fpnsrhds

Dodgers, under new farm director Will Rhymes, try to maintain a steady pipeline

August 26, 2020

first_img Cody Bellinger homer gives Dodgers their first walkoff win of season Newsroom GuidelinesNews TipsContact UsReport an Error Fire danger is on Dave Roberts’ mind as Dodgers head to San Francisco Dodgers’ Max Muncy trying to work his way out of slow start How Dodgers pitcher Ross Stripling topped the baseball podcast empire Will Rhymes could lean on a thing like prospect rankings as a gauge of his department’s success. The Dodgers’ first-year director of player development inherited a system that has been ranked among MLB Pipeline’s top 10 each of the past five years. By this measure, the Dodgers’ sustained success is without peer.Prospect ranking lists are mere opinion polls, of course. The opinions that matter more to Rhymes are those of the players who pass through his system. So far he likes what he’s hearing.“We’ve had several veterans who have been with other organizations,” Rhymes said in a telephone interview. “Their feedback speaks volumes of what we’re doing. Especially guys on the back end of their careers who normally think the game owes you something, guys say ‘I just want to be a part of this; you have something special going on.’“That’s a tremendous validation of our processes and the people we have.”center_img “I think the Dodgers do a good job in general of knowing who they want to bring in and how they’re going to interact with not only the big league guys, but guys in the minor leagues,” Dodgers outfielder Alex Verdugo said. “When I was a minor league player, I thought it was huge for communication, open communication. When Gabe Kapler came in, he was really big on that. Kind of told us how, even if it sucked to hear, he told it to us. It’s one of those things you appreciated: even if it’s not good news, you know, just to be able to tell you the truth, that’s what you look for. Same with Gomes.”The prospect rankings aren’t exactly a bad way to measure the Dodgers’ success in developing players.Related Articles Minor league seasons began Thursday across baseball. Rhymes wanted to give his new charges room to breathe, so he opted to watch the Dodgers’ affiliates online – including Triple-A Oklahoma City, where Clayton Kershaw got the Opening Day start to begin his rehab assignment.Rhymes succeeded Brandon Gomes, who was promoted to Vice President and Assistant General Manager after one year on the job. Gomes was Gabe Kapler’s understudy before Kapler left to manage the Philadelphia Phillies. Rhymes worked under Gomes last year, too. The Dodgers have reason to maintain continuity in their player development department, and their internal candidates are being rewarded accordingly.“We don’t have a strict playbook,” Rhymes said of the philosophies he’s carrying forward, “but I think developing the person first and the amount of energy that we pour into staff development and developing the players. Being thrilled for guys like Paco Figueroa (a major league coach on Kapler’s staff in Philadelphia) and Aaron Bates (the Dodgers’ assistant hitting coach) on the big league level – a pathway for them to achieve their goals. Being genuine and caring about the individuals who we have in our system, gaining their trust. Pouring a tremendous amount of energy into our players.”A speedy infielder with a good eye at the plate, Rhymes played 130 major league games for the Tigers and Rays from 2010-12. He spent his final season in affiliated baseball with the Nationals’ Triple-A affiliate in 2014.At 36, Rhymes fits the apparent mandate for a recently retired player still young enough to relate personally to a man in his 20s. For a player trying to climb the minor league ladder, that matters. The organization’s consensus top position player, Keibert Ruiz, will begin the season with Double-A Tulsa after catching big league pitchers in spring training. Their top pitching prospect, Dustin May, is headed back to Tulsa too. The 21-year-old right-hander allowed only one run in nine Cactus League innings, not a bad showing in his first big league spring training.Other players a bit farther down the prospect list – catcher Will Smith, infielder Omar Estevez, outfielder D.J. Peters, pitcher Mitch White – spent part of their offseason living and training in Los Angeles at Dodger Stadium. It was a welcome-to-the-big-leagues moment, minus the bright lights and 50,000 fans.Still, Rhymes isn’t putting too much stock in the rankings, or the Opening Day affiliate assignments.“Levels are more important to players,” he said. “They put more emphasis on it than we do.” Dodgers hit seven home runs, sweep Colorado Rockies last_img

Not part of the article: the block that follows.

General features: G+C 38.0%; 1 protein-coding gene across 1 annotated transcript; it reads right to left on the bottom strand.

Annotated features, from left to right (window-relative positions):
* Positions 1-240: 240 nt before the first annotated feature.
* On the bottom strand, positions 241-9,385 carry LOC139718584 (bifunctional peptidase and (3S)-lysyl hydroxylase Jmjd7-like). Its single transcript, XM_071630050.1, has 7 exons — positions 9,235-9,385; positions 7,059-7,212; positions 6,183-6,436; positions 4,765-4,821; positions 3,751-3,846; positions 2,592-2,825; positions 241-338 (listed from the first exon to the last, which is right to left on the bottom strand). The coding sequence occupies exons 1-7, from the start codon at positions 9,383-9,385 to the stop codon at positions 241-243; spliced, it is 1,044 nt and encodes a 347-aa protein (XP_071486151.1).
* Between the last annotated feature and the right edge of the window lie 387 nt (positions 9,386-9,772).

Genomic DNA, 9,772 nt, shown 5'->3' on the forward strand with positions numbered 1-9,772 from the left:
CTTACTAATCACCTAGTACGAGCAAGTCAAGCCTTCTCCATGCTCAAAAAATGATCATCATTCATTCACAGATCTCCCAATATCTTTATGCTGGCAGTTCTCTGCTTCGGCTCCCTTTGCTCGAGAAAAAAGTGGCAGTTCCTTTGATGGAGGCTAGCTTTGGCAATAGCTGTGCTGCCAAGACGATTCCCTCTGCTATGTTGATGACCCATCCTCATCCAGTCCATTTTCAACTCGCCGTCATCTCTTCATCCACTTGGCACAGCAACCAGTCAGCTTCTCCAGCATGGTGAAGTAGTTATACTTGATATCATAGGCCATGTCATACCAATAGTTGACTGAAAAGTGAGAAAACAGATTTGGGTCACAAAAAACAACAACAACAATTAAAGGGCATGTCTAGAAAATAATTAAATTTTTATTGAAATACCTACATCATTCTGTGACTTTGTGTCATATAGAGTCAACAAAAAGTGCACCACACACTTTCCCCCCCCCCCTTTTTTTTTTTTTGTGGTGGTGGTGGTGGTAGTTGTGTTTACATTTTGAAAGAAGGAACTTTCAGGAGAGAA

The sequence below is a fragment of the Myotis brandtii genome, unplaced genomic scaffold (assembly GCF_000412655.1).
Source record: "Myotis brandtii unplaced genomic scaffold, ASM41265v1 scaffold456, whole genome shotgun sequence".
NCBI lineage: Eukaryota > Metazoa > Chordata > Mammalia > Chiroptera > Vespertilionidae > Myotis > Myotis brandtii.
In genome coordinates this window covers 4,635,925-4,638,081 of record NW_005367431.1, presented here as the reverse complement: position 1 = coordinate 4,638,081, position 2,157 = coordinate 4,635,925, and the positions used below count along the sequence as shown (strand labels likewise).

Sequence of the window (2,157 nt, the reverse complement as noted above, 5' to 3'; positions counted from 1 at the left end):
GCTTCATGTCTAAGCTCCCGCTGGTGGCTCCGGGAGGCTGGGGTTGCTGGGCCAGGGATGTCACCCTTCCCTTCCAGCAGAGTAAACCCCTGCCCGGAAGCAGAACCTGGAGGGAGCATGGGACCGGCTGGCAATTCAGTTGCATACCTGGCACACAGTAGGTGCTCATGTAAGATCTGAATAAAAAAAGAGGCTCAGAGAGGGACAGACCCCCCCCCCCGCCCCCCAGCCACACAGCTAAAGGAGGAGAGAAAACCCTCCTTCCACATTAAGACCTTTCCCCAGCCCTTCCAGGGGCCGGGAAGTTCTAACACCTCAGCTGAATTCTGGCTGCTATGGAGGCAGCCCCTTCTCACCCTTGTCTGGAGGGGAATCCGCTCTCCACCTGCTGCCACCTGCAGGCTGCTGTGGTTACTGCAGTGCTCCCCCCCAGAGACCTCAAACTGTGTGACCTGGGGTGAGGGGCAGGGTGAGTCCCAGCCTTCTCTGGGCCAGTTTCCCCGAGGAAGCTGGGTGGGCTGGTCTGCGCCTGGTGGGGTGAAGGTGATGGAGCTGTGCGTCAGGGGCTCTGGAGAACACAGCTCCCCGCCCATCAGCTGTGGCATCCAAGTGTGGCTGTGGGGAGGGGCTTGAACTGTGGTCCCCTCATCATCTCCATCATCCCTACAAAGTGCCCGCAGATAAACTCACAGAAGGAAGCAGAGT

Leave a Reply

Your email address will not be published. Required fields are marked *